29 May 2009

Review: Star Trek (2009)

Genre: Science-Fiction / Drama

This review will be short and sweet: appropriate, I guess, for the material on which it meditates - but perhaps I'm getting ahead of myself already. At its start, Star Trek (2009) introduces itself to be a searing melodrama, filled with heavy metaphors about purity and sacrifice and with overripe emotions that derive from overacting and overhyped scenarios. The old-story about the abandoned child - one that practically defines the entire Disney filmic canon - and that of the unlikely friends and that of the hesitant hero are by far not new entries into the world of storytelling, filmic, literary, or otherwise; and the fact that the franchise sees it fit to go out of its way, back in time, to invest its audience in dry recapitulations of those tropes is telling enough. So, I will stop here with the lambaste. Props are due only to Zachary Quinto, who manages to make a "human" out of his young Spock - as ironic as that may sound - and to the young Anton Yelchin (above), who brings a bit of comic light-heartedness that is still, at the same time, grounded - even during the midst of most "grievous" of battles. My last comment: Michael Giacchino, shame on you, for letting your music be prostituted out so, to mend the deep flaws in the visual-storytelling capabilities of this film's men at the helm and behind the lens.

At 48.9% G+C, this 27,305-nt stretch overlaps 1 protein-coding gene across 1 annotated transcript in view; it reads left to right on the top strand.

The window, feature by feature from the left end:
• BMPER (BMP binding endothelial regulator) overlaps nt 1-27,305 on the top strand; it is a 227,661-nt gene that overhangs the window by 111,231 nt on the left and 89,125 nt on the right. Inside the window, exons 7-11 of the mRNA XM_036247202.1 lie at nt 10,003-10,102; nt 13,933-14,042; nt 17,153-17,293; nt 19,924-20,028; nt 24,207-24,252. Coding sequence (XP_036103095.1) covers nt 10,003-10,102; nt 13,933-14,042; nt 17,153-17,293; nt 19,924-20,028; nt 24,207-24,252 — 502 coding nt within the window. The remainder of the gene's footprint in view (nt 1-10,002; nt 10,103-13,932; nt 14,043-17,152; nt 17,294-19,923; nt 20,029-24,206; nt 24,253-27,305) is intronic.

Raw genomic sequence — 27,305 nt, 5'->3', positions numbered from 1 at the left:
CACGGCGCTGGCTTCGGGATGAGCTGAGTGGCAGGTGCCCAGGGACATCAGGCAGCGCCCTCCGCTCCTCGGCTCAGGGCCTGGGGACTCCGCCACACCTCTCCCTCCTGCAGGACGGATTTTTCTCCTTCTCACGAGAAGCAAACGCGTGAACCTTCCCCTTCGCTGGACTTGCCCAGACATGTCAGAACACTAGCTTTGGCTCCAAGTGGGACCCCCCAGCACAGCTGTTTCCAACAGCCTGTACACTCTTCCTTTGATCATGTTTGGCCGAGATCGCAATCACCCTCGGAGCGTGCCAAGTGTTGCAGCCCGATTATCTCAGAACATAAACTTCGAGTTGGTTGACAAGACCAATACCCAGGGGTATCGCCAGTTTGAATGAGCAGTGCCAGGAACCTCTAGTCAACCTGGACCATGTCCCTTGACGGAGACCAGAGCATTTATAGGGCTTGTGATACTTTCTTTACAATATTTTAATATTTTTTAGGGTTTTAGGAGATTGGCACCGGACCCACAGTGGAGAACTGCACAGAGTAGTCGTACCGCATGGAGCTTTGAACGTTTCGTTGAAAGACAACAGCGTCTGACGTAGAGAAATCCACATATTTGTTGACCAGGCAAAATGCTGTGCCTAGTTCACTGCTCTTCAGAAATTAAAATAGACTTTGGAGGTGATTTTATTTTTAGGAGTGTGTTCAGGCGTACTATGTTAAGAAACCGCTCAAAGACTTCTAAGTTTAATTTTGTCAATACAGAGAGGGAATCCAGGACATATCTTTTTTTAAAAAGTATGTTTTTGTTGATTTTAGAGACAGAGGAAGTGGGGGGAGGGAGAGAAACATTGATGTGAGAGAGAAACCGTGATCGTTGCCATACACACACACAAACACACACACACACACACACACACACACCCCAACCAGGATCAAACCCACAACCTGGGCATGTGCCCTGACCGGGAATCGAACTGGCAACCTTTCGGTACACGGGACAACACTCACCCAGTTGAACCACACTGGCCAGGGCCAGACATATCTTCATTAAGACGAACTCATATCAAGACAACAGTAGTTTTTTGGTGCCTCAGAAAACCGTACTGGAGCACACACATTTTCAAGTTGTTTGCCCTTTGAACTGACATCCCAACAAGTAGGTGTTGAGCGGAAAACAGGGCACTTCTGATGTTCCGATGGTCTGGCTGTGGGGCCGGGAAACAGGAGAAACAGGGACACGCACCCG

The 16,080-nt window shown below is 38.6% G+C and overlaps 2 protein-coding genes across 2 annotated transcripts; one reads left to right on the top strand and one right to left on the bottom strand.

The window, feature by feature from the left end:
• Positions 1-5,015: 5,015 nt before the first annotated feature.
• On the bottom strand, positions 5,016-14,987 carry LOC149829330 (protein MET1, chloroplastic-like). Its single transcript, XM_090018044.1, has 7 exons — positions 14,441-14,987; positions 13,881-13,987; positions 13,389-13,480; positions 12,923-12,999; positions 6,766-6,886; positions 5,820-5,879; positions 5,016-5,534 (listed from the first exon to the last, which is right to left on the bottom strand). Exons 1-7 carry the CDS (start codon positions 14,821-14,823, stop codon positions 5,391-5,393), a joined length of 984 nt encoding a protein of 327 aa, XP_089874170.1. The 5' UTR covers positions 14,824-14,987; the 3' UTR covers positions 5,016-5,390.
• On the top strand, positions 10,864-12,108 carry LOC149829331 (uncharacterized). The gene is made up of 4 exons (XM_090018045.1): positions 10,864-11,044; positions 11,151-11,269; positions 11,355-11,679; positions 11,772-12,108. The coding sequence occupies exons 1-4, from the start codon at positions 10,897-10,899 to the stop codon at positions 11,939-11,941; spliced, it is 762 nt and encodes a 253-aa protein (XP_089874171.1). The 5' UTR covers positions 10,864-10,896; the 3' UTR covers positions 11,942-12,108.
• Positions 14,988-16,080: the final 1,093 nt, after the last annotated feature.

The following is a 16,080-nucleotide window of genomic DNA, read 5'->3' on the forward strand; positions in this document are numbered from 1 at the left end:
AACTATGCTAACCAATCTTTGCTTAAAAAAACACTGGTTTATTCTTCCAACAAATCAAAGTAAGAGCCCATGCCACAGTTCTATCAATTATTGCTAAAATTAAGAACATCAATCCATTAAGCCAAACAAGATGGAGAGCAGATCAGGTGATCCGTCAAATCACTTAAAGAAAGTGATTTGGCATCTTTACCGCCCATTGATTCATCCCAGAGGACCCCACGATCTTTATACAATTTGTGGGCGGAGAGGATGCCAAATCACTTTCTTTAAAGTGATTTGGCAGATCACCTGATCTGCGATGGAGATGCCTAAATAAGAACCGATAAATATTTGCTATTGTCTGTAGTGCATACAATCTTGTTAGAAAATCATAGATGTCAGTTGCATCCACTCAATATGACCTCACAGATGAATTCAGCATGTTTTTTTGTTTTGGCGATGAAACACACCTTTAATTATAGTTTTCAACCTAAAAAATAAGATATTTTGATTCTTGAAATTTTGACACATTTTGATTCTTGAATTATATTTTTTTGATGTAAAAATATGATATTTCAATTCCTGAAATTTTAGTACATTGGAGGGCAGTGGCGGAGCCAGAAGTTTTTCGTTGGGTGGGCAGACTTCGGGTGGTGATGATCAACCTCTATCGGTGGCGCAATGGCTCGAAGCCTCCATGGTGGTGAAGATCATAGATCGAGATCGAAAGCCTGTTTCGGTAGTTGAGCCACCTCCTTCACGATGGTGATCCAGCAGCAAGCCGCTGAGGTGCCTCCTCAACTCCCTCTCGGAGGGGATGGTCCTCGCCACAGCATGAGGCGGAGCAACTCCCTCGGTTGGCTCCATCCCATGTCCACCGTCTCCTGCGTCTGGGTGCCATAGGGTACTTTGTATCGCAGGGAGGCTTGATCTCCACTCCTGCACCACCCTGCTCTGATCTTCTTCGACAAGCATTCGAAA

Grade: D, entertaining perhaps but entirely unsubstantial.

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